• Insights from health professionals. If cost is a barrier, talk to your doctor, nurse, or audiologist. They may be able to identify affordable hearing aids that are priced within your budget. They also may be able to point you toward leasing options that allow you to make low monthly payments, rather than paying the whole sum up front.

Some hearing aid manufacturers provide payment plans that allow you to make monthly payments over a set amount of time, such as one year.

Be wary of “health care credit cards.” These can have terms that make them hard to manage or pay back, such as interest rates that change and are high.

Organizations like Help America Hear work with people of all ages who have limited means.

Over-the-counter hearing aids are a new category of hearing aids that are not yet available to consumers. When they are made available, they will be regulated by the FDA as medical devices designed for people with hearing loss.

Currently, the hearing devices you are able to purchase directly, without getting examined first by an audiologist, are personal sound amplification products or PSAPs.

PSAPs are not hearing aids and are not recommended for people with hearing loss. They’re designed for people who wish to amplify sounds in noisy environments, such as parties.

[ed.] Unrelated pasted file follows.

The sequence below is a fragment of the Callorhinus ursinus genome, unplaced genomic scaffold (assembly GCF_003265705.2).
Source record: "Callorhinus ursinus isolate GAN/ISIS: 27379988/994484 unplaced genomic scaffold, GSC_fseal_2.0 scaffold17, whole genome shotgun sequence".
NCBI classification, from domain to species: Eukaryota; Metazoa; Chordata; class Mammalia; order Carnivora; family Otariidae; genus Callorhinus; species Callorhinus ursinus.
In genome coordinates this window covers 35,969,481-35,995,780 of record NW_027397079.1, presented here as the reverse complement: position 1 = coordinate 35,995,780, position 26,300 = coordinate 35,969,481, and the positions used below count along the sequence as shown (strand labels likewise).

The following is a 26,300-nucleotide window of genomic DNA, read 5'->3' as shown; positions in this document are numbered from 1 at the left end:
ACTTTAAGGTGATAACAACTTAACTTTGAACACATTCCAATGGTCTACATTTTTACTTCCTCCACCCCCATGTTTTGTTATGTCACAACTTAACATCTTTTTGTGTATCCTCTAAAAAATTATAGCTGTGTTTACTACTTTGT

Unlike hearing aids, PSAPs are not FDA-regulated medical devices.

They’re less expensive than hearing aids, but can’t provide the same benefits to people with hearing loss. PSAPs can’t distinguish or separate speech from noise. They also cannot be customized to meet your specific needs.

PSAPs may even cause damage to hearing, due to the increase in sound volume they provide.

Hearing aids are FDA-approved medical devices designed to improve hearing in people with hearing loss.

Hearing aids can be very expensive. Many, if not most, health insurance plans do not cover hearing aids. Neither does Original Medicare.

There are strategies for reducing the cost of hearing aids. Financing and payment plan options may be available.

In some instances, your audiologist may be able to help you identify hearing aids that are affordable for you.